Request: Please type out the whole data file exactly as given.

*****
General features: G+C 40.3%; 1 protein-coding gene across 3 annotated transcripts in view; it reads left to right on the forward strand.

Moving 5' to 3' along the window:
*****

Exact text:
General features: G+C 40.3%; 1 protein-coding gene across 3 annotated transcripts in view; it reads left to right on the forward strand.

Moving 5' to 3' along the window: